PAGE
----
Have you ever come across a website purporting to offer the much coveted iPhone 6S for only £1? These scammy offers that appear to be too good to be true are becoming more prevalent on the Internet.
They can appear as ads, as pop-ups or webpages served up by links on spammy emails or social media messages. You click through and are presented with a webpage – that often looks like a news story – claiming that Apple are offering their latest iPhone for only £1. For example this webpage below with the headline Is Apple getting desperate? They’re selling the iPhone 6S for £1 in Britain (note that this is because we’re in Britain, US visitors, for example, would get directed to a story about the US)
On the page, the reader is told that Apple is practically giving their latest iPhone away, for the miniscule amount of only £1. A deal not to be missed, that’s for sure. If everything is as it seems that is. Which of course it isn’t.
In fact the entire thing is a testament to one of the most famous adages when it comes to avoiding being scammed, if it appears too good to be true, it probably is.
In this instance, clicking through the link to claim the iPhone 6S takes you to a webpage called FunkyClock.com, a site that asks you for your contact information and with some hefty small print at the bottom of the page.
And after reading through the small print you’ll soon realise that the reality of the offer is somewhat different to the original claim of Apple giving away iPhones for only a quid.
Firstly, the website has nothing to do with Apple whatsoever, nor is it affiliated with them. Secondly, you’re not paying £1 to get an iPhone, you’re paying it to enter a competition to win an iPhone as well as starting your trial subscription to Funky Clock’s service that will duly (and automatically) charge you £74 every month (if you don’t cancel within a few days) for the chance to enter even more competitions, or what they call “skill games”.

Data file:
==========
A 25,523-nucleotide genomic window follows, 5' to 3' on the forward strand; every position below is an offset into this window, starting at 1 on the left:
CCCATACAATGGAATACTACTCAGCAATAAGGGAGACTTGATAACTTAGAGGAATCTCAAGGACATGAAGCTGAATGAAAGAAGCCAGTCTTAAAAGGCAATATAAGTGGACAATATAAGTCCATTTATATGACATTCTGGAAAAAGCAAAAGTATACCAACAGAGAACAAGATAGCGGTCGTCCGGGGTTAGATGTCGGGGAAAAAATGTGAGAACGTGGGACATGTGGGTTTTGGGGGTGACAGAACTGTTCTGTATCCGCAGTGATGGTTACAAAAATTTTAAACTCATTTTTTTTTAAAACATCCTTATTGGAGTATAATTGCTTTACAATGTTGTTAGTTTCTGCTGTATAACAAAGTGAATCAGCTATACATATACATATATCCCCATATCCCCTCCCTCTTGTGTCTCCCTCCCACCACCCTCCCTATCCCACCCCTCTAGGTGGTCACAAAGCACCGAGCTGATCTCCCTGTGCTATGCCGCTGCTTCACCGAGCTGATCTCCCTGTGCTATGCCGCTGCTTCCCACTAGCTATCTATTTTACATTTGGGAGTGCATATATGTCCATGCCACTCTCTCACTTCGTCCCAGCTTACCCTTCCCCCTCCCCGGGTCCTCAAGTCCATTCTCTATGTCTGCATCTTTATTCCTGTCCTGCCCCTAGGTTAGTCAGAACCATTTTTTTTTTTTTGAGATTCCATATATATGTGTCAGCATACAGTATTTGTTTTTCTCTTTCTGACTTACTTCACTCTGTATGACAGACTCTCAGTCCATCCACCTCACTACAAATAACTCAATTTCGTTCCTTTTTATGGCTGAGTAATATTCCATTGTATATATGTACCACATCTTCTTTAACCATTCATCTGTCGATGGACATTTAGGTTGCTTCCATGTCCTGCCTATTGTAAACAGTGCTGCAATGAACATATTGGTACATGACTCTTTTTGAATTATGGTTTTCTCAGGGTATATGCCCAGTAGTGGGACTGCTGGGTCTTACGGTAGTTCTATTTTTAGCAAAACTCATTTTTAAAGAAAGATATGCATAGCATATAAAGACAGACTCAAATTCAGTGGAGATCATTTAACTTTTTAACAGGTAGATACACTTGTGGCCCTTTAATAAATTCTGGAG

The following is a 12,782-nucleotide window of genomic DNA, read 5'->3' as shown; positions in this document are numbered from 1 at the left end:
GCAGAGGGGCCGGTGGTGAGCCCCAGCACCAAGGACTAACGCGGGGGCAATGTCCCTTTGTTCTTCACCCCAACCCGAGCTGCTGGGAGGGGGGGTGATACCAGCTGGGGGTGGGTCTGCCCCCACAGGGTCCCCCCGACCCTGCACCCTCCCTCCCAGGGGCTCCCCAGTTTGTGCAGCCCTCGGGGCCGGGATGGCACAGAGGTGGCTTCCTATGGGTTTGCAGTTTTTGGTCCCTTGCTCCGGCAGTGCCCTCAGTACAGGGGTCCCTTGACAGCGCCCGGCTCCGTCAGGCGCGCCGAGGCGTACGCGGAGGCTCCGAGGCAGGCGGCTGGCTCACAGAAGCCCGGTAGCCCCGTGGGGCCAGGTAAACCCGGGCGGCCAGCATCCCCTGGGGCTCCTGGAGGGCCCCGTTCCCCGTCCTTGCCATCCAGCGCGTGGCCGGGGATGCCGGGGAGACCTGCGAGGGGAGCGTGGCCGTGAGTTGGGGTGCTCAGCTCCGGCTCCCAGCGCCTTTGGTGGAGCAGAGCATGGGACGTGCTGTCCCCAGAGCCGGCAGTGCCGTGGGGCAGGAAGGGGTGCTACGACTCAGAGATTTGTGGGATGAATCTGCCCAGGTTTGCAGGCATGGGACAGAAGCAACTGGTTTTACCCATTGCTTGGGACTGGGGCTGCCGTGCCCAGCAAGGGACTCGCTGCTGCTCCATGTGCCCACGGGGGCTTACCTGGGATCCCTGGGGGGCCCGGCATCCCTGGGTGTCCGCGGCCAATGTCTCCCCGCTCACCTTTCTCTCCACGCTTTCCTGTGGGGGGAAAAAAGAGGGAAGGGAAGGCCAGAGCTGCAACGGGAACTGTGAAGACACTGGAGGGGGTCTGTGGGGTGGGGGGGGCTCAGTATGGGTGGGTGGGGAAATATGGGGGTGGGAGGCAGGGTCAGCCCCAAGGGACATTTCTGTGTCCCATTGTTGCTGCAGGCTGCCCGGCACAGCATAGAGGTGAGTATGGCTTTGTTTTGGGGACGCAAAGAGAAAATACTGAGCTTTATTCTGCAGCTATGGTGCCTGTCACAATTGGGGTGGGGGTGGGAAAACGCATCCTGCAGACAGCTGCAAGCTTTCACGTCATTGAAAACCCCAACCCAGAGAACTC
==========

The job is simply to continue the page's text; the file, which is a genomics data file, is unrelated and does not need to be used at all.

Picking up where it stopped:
That deal isn’t looking so hot now,right?
Sites like FunkyClock pay affiliates to refer customers to them, and many of those affiliates use some pretty dodgy techniques to lure visitors, such as those who set up webpages designed to look like news webpages reporting on Apple “giving away” iPhone’s for hardly any money at all.
These scams are extremely popular on the Internet. They lure victims in with “too good to be true” offers that act as bait. Once you click through you’re asked to create subscriptions with sites that simply do not match the headline that lured you in. It’s a classic bait and switch. These scams are certainly not limited to the iPhone 6S, but any number of other products.
So to repeat – if it looks too good to be true, it probably is.
And watch out for these ads that appear on otherwise legitimate websites (like ours.) Sadly these adverts often get approved by advertising platforms (which we’ve launched complaints about) that allows them to be placed on the websites that use those platforms. But now you know what to look out for!